BA reveals new target to remove items of single-use plastic from flights

British Airways has set a new target to remove more than 700 tonnes of single-use plastic on board its flights this year.

This amounts to more than a quarter of a billion individual items of plastic and equivalent to more than 30,000 suitcases full of single-use plastic.

“This is even more than the number of bags customers check in with the airline at Heathrow on an average day,” a statement issued by the Airline said.

The airline has already rolled out initiatives to remove 25 million individual items of single-use plastic on board each year, equivalent to 90 tonnes, and has now set itself an ambitious target to increase this by more than 700 per cent.

British Airways has been working closely with its suppliers to identify alternatives to single-use plastic items, and this year it will replace as many as possible with recyclable or re-usable items or items from sustainable sources.

According to the statement to date, the airline had achieved the following, “Plastic reductions: Swapped plastic stirrers with bamboo alternatives, reduced plastic packaging on Club World amenity kits, swapped plastic wrapping for all bedding and blankets for paper wrapping, removed plastic wrapping on headsets and instead placed these inside paper charity envelopes in World Traveller cabins.”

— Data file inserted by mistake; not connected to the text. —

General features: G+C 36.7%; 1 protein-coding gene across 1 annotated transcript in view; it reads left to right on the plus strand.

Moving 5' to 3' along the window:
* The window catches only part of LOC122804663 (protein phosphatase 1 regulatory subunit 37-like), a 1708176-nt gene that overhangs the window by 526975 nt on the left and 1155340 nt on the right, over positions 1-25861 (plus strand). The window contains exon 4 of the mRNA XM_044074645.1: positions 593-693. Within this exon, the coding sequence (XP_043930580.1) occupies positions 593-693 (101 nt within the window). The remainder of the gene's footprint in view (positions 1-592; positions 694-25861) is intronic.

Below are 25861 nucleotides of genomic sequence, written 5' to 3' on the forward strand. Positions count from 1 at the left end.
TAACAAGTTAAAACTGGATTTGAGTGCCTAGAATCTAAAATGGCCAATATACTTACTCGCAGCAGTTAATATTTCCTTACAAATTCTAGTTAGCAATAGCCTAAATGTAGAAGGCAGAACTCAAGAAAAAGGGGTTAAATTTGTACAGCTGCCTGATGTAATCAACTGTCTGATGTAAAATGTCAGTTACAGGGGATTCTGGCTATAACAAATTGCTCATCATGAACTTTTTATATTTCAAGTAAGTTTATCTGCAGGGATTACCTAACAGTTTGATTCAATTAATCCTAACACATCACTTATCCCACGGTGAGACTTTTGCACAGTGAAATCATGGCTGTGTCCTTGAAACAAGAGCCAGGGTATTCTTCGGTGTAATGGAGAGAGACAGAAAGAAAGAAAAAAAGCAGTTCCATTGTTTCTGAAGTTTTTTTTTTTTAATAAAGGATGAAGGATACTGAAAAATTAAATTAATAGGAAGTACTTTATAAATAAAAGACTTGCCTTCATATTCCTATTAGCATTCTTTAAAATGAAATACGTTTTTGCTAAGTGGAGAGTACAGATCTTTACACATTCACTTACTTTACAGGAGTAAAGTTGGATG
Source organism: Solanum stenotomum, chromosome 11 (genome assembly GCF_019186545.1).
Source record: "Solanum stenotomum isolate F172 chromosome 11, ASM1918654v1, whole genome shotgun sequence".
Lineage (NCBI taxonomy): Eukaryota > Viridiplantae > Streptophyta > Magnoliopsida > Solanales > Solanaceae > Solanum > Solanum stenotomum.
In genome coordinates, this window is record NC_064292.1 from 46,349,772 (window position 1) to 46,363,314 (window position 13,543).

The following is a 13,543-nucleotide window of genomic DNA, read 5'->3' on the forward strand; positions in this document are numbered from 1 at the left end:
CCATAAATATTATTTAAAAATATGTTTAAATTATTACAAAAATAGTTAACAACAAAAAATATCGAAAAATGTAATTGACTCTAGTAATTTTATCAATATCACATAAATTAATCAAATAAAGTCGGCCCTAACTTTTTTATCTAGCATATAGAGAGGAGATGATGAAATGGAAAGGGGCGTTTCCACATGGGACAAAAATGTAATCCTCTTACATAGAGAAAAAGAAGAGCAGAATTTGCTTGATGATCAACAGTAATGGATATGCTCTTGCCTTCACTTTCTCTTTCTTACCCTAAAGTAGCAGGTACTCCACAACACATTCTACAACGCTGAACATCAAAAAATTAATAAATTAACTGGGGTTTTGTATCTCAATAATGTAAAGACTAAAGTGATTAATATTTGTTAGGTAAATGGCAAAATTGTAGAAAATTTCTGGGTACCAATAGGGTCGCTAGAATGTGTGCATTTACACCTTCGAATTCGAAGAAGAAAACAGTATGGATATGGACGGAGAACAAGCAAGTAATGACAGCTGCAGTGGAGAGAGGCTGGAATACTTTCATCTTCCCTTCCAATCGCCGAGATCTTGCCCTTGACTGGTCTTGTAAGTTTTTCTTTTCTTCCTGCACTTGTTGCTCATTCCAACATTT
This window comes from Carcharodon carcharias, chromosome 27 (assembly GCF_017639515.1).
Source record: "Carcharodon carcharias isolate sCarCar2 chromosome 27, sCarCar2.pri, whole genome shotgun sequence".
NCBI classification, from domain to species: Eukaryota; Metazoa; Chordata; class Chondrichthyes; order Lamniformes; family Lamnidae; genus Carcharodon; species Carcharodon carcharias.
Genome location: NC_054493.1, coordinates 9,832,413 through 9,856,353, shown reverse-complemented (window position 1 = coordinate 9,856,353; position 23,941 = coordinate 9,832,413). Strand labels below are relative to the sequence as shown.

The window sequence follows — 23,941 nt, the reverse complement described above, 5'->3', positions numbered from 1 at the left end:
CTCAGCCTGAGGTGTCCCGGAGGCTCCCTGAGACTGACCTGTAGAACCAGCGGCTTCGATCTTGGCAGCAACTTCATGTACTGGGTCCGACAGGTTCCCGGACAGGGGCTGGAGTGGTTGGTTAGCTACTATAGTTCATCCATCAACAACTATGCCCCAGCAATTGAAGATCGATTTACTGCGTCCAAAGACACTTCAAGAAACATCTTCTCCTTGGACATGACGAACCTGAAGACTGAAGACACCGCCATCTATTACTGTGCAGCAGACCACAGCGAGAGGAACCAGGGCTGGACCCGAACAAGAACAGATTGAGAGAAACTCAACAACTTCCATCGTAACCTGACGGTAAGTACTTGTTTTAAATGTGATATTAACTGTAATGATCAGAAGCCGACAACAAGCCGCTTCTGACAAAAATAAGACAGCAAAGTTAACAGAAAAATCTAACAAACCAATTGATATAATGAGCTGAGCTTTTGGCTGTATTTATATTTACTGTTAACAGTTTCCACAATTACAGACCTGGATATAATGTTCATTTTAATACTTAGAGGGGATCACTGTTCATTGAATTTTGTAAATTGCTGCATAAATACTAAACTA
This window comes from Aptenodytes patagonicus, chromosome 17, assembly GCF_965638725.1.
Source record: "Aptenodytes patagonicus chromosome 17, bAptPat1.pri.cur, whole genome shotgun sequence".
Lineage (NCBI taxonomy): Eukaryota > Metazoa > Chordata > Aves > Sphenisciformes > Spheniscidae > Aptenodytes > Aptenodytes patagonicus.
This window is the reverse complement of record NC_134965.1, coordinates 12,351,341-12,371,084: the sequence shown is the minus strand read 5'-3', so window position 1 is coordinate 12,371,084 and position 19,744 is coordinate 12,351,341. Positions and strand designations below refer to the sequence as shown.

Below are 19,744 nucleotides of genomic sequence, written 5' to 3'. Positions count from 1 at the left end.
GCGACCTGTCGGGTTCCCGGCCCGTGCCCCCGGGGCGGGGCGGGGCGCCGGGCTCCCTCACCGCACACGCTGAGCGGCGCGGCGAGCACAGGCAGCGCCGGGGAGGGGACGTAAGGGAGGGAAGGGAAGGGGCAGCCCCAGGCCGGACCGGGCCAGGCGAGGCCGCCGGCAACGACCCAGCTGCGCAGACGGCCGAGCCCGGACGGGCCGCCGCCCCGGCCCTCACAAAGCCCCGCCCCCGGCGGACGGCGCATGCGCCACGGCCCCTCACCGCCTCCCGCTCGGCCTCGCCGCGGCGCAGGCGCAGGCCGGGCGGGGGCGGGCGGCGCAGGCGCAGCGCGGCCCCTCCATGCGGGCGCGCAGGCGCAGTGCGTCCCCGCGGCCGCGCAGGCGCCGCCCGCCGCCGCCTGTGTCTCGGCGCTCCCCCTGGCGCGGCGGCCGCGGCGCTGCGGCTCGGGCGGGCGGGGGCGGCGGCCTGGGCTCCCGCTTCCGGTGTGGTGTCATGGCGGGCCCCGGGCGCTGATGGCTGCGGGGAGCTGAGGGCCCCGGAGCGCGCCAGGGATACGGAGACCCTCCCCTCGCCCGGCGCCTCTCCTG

The rest are water bottles on board made from 50 per cent recycled plastic and removed in-flight retail plastic bags 

The target also includes finding alternatives to single-use plastic cutlery, tumblers, cups, toothpicks and butter packaging on board.

The airline described the process of making these changes as complex, with a significant amount of research required to ensure that the alternative products sourced are credibly sustainable, offer the same hygiene levels as their plastic counterparts and do not outweigh the items they replace.

Kate Tanner, British Airways’Customer Experience Manager said: “Our customers have told us that they want to see these changes and we’re pleased to have made real strides in our journey to becoming more sustainable.”

“We’ve spent a long time researching how to make sustainable changes without causing environmental impact elsewhere. For instance, we are looking at the amount of water and detergent needed to wash metal cutlery and how often it needs to be replaced versus using plastic or bamboo cutlery,” she said

“We’ve looked at how we ensure blankets and other items can be kept clean without a plastic covering and the lifespan of all the new items compared to the existing ones. Some potential replacement options may be heavier, which would then have an impact on the weight of the aircraft and therefore on our emissions, so we must ensure we are making the right choices on all replacements,” she said.


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